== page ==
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Psychoneuroendocrinology. 2013 Sep;38(9):1748-56. doi: 10.1016/j.psyneuen.2013.02.011. Epub 2013 Mar 13.

Intranasal oxytocin selectively attenuates rhesus monkeys' attention to negative facial expressions.

Author information

1
Department of Psychiatry and Behavioral Science, Emory University, Atlanta, GA, United States; Yerkes National Primate Research Center, Atlanta, GA, United States; Center for Translational Social Neuroscience, Emory University, Atlanta, GA, United States. Electronic address: lparr@emory.edu.

Abstract

Intranasal oxytocin (IN-OT) modulates social perception and cognition in humans and could be an effective pharmacotherapy for treating social impairments associated with neuropsychiatric disorders, like autism. However, it is unknown how IN-OT modulates social cognition, its effect after repeated use, or its impact on the developing brain. Animal models are urgently needed. This study examined the effect of IN-OT on social perception in monkeys using tasks that reveal some of the social impairments seen in autism. Six rhesus macaques (Macaca mulatta, 4 males) received a 48 IU dose of OT or saline placebo using a pediatric nebulizer. An hour later, they performed a computerized task (the dot-probe task) to measure their attentional bias to social, emotional, and nonsocial images. Results showed that IN-OT significantly reduced monkeys' attention to negative facial expressions, but not neutral faces or clip art images and, additionally, showed a trend to enhance monkeys' attention to direct vs. averted gaze faces. This study is the first to demonstrate an effect of IN-OT on social perception in monkeys, IN-OT selectively reduced monkey's attention to negative facial expressions, but not neutral social or nonsocial images. These findings complement several reports in humans showing that IN-OT reduces the aversive quality of social images suggesting that, like humans, monkey social perception is mediated by the oxytocinergic system. Importantly, these results in monkeys suggest that IN-OT does not dampen the emotional salience of social stimuli, but rather acts to affect the evaluation of emotional images during the early stages of information processing.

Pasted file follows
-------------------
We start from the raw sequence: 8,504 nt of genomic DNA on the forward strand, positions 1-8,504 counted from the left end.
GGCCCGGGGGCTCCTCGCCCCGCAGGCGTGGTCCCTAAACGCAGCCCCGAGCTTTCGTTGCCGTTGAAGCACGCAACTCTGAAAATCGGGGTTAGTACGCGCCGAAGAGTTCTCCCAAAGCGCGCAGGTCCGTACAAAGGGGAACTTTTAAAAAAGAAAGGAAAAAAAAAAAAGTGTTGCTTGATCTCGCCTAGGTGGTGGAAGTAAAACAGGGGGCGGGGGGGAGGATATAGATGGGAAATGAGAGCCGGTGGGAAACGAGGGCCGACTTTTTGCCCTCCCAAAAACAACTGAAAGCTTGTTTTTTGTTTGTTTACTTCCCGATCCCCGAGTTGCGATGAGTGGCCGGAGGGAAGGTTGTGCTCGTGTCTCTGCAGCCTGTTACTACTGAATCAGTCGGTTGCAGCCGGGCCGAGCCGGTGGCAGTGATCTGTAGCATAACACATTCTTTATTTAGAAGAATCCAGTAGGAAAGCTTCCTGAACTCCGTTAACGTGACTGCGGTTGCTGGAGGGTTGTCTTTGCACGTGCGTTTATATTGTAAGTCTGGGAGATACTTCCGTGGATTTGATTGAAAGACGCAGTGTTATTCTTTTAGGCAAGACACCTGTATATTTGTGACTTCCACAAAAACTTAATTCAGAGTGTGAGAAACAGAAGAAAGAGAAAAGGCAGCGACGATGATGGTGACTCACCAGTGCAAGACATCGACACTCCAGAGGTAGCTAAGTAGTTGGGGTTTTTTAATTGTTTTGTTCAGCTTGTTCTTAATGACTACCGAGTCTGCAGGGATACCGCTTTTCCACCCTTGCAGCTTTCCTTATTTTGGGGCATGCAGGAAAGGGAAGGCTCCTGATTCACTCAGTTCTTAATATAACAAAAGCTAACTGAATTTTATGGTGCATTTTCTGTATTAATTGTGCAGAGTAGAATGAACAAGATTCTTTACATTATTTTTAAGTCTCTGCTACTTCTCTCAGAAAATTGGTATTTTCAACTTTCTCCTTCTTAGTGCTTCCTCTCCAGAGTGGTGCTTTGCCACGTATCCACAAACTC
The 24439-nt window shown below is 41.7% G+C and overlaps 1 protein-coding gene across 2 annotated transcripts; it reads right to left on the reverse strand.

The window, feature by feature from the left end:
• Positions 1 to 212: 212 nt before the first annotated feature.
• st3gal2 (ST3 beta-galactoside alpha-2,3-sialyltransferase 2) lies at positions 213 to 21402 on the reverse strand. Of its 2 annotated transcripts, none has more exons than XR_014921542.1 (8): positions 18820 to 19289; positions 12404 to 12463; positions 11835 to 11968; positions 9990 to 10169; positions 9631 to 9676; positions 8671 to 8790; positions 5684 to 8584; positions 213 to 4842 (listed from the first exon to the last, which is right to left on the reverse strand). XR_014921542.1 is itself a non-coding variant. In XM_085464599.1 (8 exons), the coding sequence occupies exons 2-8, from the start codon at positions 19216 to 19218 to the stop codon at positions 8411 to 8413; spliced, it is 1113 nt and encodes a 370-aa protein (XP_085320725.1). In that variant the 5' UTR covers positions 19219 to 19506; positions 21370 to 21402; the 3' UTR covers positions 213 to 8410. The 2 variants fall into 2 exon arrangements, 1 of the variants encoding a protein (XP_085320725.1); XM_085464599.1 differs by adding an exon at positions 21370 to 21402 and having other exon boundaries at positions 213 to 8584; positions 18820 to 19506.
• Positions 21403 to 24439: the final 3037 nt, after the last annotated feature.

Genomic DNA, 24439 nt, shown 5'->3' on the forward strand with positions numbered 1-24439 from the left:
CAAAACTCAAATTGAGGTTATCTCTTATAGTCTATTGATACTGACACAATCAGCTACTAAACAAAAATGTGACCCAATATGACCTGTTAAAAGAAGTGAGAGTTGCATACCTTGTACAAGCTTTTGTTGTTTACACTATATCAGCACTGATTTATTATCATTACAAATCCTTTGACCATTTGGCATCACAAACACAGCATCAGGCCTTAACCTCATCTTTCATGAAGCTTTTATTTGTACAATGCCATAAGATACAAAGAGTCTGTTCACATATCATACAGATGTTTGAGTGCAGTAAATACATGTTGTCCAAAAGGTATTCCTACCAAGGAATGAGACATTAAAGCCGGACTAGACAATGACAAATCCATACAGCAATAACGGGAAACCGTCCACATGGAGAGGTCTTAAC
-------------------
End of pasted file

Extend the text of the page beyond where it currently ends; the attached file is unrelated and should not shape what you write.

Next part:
KEYWORDS:

Attention; Autism; Facial expression; Gaze; Oxytocin; Social cognition

PMID:
23490074
PMCID:
PMC3743934
DOI:
10.1016/j.psyneuen.2013.02.011
[Indexed for MEDLINE]
Free PMC Article
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